The luffa, loofah, or lufah are tropical and subtropical vines comprising the genus Luffa, the only genus of the subtribe Luffinae of the plant family Cucurbitaceae. The fruit of at least two species, Luffa acutangula and Luffa aegyptiaca (Luffa cylindrica), is grown, harvested before maturity, and eaten as a vegetable, popular in Asia and Africa.
The ripe, dried fruit is also the source of the loofah or plant sponge. Luffas are also used to make the soles of beach sandals.
Luffa species are used as food plants by the larvae of some Lepidoptera species, includingHypercompe albicornis.
Parts of the plant are used to create bath or kitchen sponges, a natural jaundice remedy, furniture and even houses. It is also eaten as a green vegetable.
The fruit section of L. aegyptiaca may be allowed to mature and used as a bath or kitchen sponge after being processed to remove everything but the network of xylem or fibers. Marketed as luffa orloofah, the sponge is used like a body scrub. Softly-textured luffa sponges are not derived from the luffa fruit, but are manufactured by folding in several layers of soft mesh-like fabric into a cloud-like shape; commonly used in tandem with shower soaps.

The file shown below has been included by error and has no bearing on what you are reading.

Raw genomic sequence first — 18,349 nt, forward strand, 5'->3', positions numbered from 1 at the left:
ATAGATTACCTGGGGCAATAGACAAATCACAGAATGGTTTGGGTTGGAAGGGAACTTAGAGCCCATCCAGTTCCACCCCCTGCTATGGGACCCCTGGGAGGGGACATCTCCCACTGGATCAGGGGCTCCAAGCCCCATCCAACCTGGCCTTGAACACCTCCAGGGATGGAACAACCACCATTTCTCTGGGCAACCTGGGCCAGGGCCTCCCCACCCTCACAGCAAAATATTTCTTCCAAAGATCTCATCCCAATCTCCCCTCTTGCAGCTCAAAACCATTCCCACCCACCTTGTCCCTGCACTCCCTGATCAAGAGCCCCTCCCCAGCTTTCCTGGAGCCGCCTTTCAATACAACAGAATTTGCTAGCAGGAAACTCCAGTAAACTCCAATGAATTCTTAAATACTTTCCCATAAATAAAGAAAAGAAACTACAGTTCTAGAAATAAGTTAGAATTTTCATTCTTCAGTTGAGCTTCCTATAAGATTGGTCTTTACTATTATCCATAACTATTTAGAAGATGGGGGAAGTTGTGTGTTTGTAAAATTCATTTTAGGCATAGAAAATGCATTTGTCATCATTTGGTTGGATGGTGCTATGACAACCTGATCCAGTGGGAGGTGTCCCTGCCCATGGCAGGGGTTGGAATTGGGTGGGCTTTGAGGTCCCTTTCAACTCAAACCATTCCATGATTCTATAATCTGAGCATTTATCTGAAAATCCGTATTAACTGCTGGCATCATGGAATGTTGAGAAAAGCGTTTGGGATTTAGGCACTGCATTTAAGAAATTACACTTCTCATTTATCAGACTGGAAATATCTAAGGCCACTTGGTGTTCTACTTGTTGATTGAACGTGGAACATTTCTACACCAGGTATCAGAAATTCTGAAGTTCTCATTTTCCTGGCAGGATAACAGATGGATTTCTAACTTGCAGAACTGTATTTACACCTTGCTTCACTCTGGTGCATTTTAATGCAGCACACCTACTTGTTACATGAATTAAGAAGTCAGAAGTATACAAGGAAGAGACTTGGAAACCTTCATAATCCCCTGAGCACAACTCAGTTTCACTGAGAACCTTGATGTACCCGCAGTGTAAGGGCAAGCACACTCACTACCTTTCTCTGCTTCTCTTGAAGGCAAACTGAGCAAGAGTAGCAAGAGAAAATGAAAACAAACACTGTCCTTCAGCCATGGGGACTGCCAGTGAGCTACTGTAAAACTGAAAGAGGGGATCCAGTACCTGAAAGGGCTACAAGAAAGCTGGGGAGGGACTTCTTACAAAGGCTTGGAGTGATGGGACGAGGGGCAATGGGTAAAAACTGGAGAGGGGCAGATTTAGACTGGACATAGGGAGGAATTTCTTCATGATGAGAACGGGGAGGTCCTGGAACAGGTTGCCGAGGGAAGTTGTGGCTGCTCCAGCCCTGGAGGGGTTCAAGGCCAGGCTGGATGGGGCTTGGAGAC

Its juice is used as a natural remedy for jaundice. The juice is obtained by pounding the bitter luffa and squeezing it through a cloth. Bitter luffa seeds and dry crusts are also available and can be used for the same purpose.
In Maharashtra, India, dodka (Ridge Gourd/luffa) and ghosavala (smooth luffa) are common vegetables prepared with either crushed dried peanuts or with beans. In Northern regions of India, Torai is the common name for Luffa.
In China, Indonesia, the Philippines, the luffa or patola is eaten as a green vegetable in various dishes. The luffa is eaten when the fruit is young and the sponge has yet to become tough. It is also known as Chinese Okra in Canada.
In Paraguay, panels are made out of luffa combined with other vegetable matter and recycled plastic. These can be used to create furniture and construct houses.